NETWORKING: The Intro vs The Vouch (and why the difference matters a whole lot)

My tweets autodelete after 30 days, so when one starts a good discussion, I try to expand/archive it here. 

NETWORKING: The Intro vs The Vouch

So the “intro w/o vouch” is a double-opt in that looks something like “hey, I know you were looking to hire a BizDev lead. This guy is someone I worked with a few years back. Seemed pretty good but we’re not that close, so take a look and if you want intro, just let me know.”

The vouch version of this is more like “I strongly recommend you take a look at this gal for your BD role. Even though she might be on the junior end with regards to years of experience, she’s amazing. Worked for a friend of mine and was the star of their team – in fact, was the one behind the XYZ deal.”

Why Makes Intros At All If They’re Not Vouches?

Because they can still be mutually valuable in many contexts. I just try to tell the person looking for the intro the extent to which I can (or cannot) vouch and let the recipient know if I’m vouching or not (because I expect my vouches to be taken seriously as high signal). 

Are There Types of Intros You’ll Only Do As a Vouch?

Yes, one which comes to mind is the Investor introduction. I won’t make casual intros to investors unless I can speak to the quality of the company I’m intro’ing. I’ll also make a case-by-case judgment based on how valuable I think the intro might be to both sides and the nature of my relationship with each individual. 

I’m Asking For An Intro, How Do I Know If They’ll Vouch For Me?

You can frame it as such: “Hey, I’m looking to get introduced into XYZ because I heard her talk about how their marketing team is hiring an agency to do influencer work with them. I see you two are connected on LinkedIn. Do you know her well enough to make an intro if I forward you a note to pass on? And do you feel like you’ve got enough recent context on my work to endorse us? Thanks, much appreciated.”

Is a Vouch the Same as a Favor?

No, these are different things. For me a Favor is when I need someone to take an intro even though it might not be worth their time or ROI but it would be really meaningful to the other side of the intro. When I’m asking for a favor I’m very specific about it. I’ll also often stress when I’m *not* asking for a favor just so someone doesn’t take action on an intro request simply to please me. 

You Know, Vouching Sounds Like “Sponsorship”

Yes, I was excited to get introduced to this concept via a tweet from Lara Hogan where she links to a 2017 blog post called “What does sponsorship look like?” It’s a very good read and makes the point that most of us don’t get past mentorship when trying to support marginalized or underrepresented groups. I recommend you read it.

Vouch Or No Vouch, Should I Ever Make An Intro Without a Double Opt-In?

Fine, I Get It. Are There Any Good Blog Posts On What a Good Intro Looks Like?

Yes! Here’s one. And here’s another

A Small Change Seed Funds Can Make To Their Websites To Help Founders (and Themselves)

Here at Homebrew, we’re pretty into the idea of constant improvement. Our years of product management experience taught us that often the best insights can come from your customers. In our case customers = founders, and supporting the ones we’ve backed is our firm’s #1 priority. But you can also learn a ton from the folks you didn’t back and sometimes even from the ones you’ve never met!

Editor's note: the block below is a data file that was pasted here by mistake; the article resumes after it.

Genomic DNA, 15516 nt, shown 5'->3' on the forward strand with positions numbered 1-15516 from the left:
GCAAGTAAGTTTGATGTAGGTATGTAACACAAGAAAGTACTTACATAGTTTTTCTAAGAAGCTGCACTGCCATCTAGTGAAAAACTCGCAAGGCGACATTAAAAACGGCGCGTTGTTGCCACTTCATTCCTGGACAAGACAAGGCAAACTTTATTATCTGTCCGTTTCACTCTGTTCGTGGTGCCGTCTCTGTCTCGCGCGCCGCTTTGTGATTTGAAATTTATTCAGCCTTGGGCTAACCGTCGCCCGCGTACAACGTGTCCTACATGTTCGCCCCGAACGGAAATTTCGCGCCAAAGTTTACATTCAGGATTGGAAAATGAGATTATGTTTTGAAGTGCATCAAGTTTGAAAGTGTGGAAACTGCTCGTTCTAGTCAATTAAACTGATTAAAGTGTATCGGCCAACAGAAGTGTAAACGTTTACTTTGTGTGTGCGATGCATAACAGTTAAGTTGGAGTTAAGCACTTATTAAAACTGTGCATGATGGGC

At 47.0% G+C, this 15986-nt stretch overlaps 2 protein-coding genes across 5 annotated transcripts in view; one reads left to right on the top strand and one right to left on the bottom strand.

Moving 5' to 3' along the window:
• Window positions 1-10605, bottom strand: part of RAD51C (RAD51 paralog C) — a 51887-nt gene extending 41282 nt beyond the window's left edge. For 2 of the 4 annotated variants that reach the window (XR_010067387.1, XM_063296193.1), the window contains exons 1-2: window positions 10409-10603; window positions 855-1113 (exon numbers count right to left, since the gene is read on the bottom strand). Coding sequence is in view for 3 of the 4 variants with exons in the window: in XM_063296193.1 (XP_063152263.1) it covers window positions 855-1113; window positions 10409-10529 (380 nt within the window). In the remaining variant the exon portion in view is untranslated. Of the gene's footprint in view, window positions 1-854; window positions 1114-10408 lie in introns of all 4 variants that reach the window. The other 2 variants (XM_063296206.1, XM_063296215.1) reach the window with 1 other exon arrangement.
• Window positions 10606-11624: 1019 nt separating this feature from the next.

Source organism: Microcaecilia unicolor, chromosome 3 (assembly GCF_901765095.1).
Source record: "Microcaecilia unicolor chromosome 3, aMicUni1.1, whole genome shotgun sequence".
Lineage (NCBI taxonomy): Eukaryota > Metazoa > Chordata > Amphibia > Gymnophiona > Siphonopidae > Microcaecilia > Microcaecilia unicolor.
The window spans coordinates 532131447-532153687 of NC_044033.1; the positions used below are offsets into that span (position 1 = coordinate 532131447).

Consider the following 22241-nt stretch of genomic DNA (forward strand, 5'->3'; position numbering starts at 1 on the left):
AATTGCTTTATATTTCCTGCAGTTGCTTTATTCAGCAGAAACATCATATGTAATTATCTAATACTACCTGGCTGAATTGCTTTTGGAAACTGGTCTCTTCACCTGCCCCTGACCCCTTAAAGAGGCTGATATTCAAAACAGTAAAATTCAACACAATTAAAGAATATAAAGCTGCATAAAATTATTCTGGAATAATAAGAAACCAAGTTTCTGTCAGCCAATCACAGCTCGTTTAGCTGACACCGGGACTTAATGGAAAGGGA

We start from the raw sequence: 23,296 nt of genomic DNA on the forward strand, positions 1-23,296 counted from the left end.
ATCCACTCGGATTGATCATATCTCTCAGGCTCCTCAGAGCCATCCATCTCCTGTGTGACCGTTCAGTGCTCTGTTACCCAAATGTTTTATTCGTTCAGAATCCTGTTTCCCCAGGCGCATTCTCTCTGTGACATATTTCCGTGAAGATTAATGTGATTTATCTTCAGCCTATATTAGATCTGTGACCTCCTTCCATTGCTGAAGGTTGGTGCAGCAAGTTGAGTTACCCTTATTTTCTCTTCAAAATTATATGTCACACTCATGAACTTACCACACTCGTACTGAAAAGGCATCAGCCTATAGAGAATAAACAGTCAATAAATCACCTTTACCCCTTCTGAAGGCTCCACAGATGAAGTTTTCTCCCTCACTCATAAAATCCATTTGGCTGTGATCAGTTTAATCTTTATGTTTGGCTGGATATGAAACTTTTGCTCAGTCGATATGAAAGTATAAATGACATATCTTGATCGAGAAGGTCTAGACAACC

What do I mean by that last point – how do we learn from people we never talked with during their fundraise? Well, we frequently diligence those deals after the fact – the startups we think we should have seen during their fundraise but for one reason or another – in order to better understand why we didn’t find each other. How are these learnings actionable? They can help direct our proactive networking – ie maybe there’s a university campus where Homebrew isn’t well-known so we try to figure out how to solve that problem. 

Given the work we’ve done understanding the patterns of seed fundraising, we wanted to share an insight to benefit our venture peers: Your Portfolio Page Is Your Thesis – Founders will often look first (and sometimes only) at your website’s portfolio page to assess whether or not you invest in their industry, business model, geography, etc. You might have detailed these ideas lovingly in a blog post or elsewhere on your site but almost all the time, your portfolio page helps teams decide if they should reach out to your or not. 

Given that more early stage startups are staying quiet about their financings (not stealth per se, just not announcing they’ve raised money), there can be a substantial lag between a firm’s investments and the display of these logos on their website, sometimes sending incomplete signals to new founders about what the fund is seeking. “Oh we love Homebrew but looked at your portfolio page and didn’t see any XYZ companies, so didn’t think you’d be interested” was something we heard from a few founders we wished would have pinged us. 

What did we do with this feedback and what do we recommended to our peers? When you make an investment, you can put a placeholder slot on your portfolio page which generally describes the company. For example, here are two examples of “placeholders” we use on our website.